September 7, 2018
Congress has less than 10 legislative days left to fund the government for fiscal year (FY) 2019 in order to avoid a shutdown. In order to keep the government running, congressional appropriators are working overtime to negotiate the differences between House and Senate spending bills before September 30 (when the current fiscal year’s funding expires). If agreement on a final spending package cannot be reached in time, appropriators can also opt for a continuing resolution (CR), which would temporarily extend the current fiscal year’s spending levels. With a great deal at stake for the sustainable agriculture community – the annual appropriators process sets the funding levels for several critical programs that matter for sustainable agriculture research, food safety, rural development, conservation, and credit – farmers and other stakeholders will want to keep a close eye on how negotiations are progressing.
With the 2014 Farm Bill also set to expire on September 30, it’s an especially busy time on Capitol Hill right now. As appropriators hash out the differences between House and Senate spending bills, the 2018 Farm Bill Conference Committee is simultaneously working to negotiate the differences between the chambers’ draft farm bills. Earlier this week, the Conference Committee held their first meeting to discuss farm bill priorities and explore avenues for moving forward on a conferenced bill. Both the remainder of the farm bill Committee’s work and the final negotiations on the ag appropriations package are likely to be completed behind closed doors.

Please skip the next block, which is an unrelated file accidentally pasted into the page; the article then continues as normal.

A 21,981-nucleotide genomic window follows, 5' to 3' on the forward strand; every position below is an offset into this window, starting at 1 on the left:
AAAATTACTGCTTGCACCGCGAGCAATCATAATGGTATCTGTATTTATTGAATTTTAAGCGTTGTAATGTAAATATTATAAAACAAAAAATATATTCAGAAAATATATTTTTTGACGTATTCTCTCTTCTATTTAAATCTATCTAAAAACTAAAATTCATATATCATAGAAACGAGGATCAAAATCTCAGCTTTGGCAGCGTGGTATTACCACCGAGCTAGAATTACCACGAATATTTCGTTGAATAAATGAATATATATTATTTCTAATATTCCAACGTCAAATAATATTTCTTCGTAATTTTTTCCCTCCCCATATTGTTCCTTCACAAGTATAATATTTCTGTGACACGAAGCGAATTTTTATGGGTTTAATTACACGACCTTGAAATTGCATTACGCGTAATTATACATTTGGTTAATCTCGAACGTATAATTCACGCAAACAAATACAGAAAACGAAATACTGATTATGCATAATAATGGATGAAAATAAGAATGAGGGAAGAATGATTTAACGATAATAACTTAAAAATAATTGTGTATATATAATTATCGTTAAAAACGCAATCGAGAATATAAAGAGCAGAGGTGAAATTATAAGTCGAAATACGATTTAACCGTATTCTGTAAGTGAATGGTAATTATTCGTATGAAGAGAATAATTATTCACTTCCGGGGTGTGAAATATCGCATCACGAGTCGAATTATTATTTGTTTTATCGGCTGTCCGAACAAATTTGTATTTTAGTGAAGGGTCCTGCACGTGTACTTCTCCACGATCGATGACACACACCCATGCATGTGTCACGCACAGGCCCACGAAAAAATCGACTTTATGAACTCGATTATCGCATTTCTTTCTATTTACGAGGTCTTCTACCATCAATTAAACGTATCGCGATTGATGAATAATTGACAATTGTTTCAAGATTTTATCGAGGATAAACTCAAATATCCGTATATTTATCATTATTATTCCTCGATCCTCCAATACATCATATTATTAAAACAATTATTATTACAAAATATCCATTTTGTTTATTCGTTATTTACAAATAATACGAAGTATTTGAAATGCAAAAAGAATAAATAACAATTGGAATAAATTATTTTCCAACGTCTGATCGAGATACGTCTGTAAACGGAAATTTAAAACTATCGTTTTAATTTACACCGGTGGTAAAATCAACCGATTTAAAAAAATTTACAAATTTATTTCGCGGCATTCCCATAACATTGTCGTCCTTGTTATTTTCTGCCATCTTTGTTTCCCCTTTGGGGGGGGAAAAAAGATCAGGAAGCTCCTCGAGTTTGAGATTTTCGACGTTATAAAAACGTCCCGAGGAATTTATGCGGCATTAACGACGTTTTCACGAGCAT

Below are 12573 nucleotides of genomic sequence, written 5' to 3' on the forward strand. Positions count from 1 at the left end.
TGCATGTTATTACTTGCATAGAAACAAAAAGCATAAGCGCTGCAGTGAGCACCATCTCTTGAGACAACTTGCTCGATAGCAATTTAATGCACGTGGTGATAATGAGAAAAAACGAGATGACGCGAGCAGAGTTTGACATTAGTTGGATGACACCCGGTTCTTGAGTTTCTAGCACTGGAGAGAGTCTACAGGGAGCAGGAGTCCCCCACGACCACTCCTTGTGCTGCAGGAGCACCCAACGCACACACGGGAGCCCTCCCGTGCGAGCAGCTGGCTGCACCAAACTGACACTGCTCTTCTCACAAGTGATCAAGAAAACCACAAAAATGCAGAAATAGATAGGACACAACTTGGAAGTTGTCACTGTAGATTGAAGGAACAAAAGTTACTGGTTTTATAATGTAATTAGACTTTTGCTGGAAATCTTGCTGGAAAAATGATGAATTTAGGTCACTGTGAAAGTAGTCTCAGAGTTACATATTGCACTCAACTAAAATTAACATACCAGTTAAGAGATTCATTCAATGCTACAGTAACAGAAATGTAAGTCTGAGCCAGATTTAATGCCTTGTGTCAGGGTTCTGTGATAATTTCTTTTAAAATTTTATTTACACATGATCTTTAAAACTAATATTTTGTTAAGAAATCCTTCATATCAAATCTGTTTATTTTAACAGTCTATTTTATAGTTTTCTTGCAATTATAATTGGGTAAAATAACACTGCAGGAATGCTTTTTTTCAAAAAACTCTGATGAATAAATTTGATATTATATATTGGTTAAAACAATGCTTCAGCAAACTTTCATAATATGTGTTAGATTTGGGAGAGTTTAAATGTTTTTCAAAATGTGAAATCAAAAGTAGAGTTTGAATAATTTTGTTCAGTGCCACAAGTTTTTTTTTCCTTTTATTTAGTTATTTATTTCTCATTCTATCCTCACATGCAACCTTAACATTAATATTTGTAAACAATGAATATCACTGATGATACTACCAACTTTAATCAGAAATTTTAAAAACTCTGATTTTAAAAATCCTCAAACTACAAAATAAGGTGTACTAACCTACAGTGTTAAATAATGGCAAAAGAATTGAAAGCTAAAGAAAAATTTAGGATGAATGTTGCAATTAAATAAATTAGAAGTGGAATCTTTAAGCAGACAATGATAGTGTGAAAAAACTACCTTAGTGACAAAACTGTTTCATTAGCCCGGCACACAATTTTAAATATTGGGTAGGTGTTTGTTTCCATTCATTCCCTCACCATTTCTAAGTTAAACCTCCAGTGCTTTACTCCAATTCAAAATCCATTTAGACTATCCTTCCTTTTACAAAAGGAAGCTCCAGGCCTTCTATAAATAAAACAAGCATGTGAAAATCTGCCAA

Though the farm bill is the issue front and center on most ag-vocate’s minds, the appropriations process mustn’t be forgotten. An overview of appropriators’ progress on a final FY 2019 spending bill, as well as details on the National Sustainable Agriculture Coalition (NSAC)’s food and agriculture priorities, are outlined below.
Yesterday, House and Senate Appropriations Committees named their conferees for next “minibus” – a group of appropriations bills that are negotiated together. Despite the fact that only the Senate has thus far passed its Agriculture Appropriations bill through the full chamber (the House passed its agriculture spending through the full Appropriations Committee, but has not yet brought it to the floor), Congress’ third minibus (H.R. 6157) will include Agriculture.
The conferees for this minibus include several members of the House and Senate Agriculture Appropriations Subcommittees, including the chair and ranking members of both Subcommittees:
In order to meet the September 30 deadline, the minibus Conference Committee will need to meet within the next week to work out the differences between the bills before them: Interior, Environment, and Related Agencies; Financial Services and General Government; Housing and Urban Development, and Related Agencies, and Agriculture, Rural Development, and Food and Drug Administration, and Related Agencies. Once the Committee agrees on a final spending package, they’ll need to pass the conferenced minibus on both House and Senate floors and have it signed by the President. Congress is rapidly racing to pass as many spending bills as possible before the end of the month; any that are not completed will require a CR that extends FY 2018 funding levels.